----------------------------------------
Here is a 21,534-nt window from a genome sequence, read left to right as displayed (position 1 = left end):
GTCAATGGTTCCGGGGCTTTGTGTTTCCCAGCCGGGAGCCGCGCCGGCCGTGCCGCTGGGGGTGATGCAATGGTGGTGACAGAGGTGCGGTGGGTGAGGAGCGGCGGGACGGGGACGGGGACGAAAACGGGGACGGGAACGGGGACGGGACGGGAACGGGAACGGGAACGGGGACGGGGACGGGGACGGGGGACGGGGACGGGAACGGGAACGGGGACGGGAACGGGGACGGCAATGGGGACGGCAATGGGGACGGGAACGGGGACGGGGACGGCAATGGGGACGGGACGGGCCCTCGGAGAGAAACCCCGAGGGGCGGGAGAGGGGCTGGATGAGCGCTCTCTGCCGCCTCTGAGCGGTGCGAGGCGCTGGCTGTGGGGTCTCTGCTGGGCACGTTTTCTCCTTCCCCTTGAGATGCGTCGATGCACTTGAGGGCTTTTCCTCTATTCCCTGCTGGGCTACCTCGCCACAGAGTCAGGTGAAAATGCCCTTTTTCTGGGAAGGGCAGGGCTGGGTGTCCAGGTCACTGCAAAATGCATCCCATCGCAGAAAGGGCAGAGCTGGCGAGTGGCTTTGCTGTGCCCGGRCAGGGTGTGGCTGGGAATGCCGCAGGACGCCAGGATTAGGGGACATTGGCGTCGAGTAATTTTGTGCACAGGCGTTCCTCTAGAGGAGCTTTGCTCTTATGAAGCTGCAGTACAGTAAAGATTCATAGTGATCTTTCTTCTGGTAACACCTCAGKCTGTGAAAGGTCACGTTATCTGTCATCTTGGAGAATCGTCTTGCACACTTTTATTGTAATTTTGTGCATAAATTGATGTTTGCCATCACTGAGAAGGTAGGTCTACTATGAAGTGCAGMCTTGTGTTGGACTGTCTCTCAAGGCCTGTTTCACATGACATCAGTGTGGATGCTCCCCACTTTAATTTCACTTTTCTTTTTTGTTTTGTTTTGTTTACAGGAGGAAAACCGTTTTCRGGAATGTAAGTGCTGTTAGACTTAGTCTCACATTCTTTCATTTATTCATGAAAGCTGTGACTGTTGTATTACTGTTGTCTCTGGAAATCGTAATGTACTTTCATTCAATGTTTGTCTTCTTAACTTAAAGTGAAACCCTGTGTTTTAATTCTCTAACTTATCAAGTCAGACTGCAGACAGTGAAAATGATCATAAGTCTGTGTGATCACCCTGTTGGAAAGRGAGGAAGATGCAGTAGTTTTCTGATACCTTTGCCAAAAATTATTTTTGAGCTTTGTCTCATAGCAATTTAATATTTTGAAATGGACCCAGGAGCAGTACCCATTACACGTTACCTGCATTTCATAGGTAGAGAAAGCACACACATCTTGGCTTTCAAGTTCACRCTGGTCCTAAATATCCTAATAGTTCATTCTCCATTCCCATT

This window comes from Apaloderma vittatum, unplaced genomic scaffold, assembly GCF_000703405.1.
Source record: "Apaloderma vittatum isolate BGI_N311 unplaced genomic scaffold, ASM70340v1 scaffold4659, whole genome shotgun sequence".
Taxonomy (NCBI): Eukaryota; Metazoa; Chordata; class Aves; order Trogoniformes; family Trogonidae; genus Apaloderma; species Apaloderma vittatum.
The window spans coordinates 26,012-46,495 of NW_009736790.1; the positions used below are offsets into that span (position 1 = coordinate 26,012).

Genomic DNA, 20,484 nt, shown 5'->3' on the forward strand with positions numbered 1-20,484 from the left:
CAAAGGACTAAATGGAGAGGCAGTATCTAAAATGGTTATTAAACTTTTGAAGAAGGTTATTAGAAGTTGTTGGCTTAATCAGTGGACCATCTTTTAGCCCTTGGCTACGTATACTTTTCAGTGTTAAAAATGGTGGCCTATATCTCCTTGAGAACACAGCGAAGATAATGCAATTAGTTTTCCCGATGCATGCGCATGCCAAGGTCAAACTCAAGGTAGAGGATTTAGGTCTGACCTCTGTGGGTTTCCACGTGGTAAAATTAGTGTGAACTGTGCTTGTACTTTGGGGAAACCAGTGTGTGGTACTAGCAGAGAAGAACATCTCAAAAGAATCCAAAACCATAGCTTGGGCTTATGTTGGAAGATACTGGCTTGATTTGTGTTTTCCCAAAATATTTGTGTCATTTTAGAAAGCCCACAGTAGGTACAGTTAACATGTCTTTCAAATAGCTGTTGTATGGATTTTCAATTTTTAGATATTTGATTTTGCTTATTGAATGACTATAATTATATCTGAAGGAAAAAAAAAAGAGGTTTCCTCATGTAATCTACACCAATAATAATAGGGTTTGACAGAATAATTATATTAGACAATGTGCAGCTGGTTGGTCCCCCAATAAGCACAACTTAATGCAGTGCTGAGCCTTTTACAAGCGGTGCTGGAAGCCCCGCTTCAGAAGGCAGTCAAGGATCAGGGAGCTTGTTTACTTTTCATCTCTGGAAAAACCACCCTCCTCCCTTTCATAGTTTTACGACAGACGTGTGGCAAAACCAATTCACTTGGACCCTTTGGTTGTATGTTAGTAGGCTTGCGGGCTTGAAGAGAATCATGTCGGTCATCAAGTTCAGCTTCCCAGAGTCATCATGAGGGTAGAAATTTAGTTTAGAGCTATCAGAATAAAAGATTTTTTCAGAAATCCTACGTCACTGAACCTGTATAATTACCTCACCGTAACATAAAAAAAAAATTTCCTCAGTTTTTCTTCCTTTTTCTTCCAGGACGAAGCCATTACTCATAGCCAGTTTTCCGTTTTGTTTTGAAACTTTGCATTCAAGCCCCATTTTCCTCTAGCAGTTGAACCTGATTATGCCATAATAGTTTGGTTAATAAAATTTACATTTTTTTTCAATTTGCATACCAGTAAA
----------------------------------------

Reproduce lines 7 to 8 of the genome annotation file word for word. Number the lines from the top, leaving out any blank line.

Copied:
Genomic DNA, 20,484 nt, shown 5'->3' on the forward strand with positions numbered 1-20,484 from the left:
CAAAGGACTAAATGGAGAGGCAGTATCTAAAATGGTTATTAAACTTTTGAAGAAGGTTATTAGAAGTTGTTGGCTTAATCAGTGGACCATCTTTTAGCCCTTGGCTACGTATACTTTTCAGTGTTAAAAATGGTGGCCTATATCTCCTTGAGAACACAGCGAAGATAATGCAATTAGTTTTCCCGATGCATGCGCATGCCAAGGTCAAACTCAAGGTAGAGGATTTAGGTCTGACCTCTGTGGGTTTCCACGTGGTAAAATTAGTGTGAACTGTGCTTGTACTTTGGGGAAACCAGTGTGTGGTACTAGCAGAGAAGAACATCTCAAAAGAATCCAAAACCATAGCTTGGGCTTATGTTGGAAGATACTGGCTTGATTTGTGTTTTCCCAAAATATTTGTGTCATTTTAGAAAGCCCACAGTAGGTACAGTTAACATGTCTTTCAAATAGCTGTTGTATGGATTTTCAATTTTTAGATATTTGATTTTGCTTATTGAATGACTATAATTATATCTGAAGGAAAAAAAAAAGAGGTTTCCTCATGTAATCTACACCAATAATAATAGGGTTTGACAGAATAATTATATTAGACAATGTGCAGCTGGTTGGTCCCCCAATAAGCACAACTTAATGCAGTGCTGAGCCTTTTACAAGCGGTGCTGGAAGCCCCGCTTCAGAAGGCAGTCAAGGATCAGGGAGCTTGTTTACTTTTCATCTCTGGAAAAACCACCCTCCTCCCTTTCATAGTTTTACGACAGACGTGTGGCAAAACCAATTCACTTGGACCCTTTGGTTGTATGTTAGTAGGCTTGCGGGCTTGAAGAGAATCATGTCGGTCATCAAGTTCAGCTTCCCAGAGTCATCATGAGGGTAGAAATTTAGTTTAGAGCTATCAGAATAAAAGATTTTTTCAGAAATCCTACGTCACTGAACCTGTATAATTACCTCACCGTAACATAAAAAAAAAATTTCCTCAGTTTTTCTTCCTTTTTCTTCCAGGACGAAGCCATTACTCATAGCCAGTTTTCCGTTTTGTTTTGAAACTTTGCATTCAAGCCCCATTTTCCTCTAGCAGTTGAACCTGATTATGCCATAATAGTTTGGTTAATAAAATTTACATTTTTTTTCAATTTGCATACCAGTAAA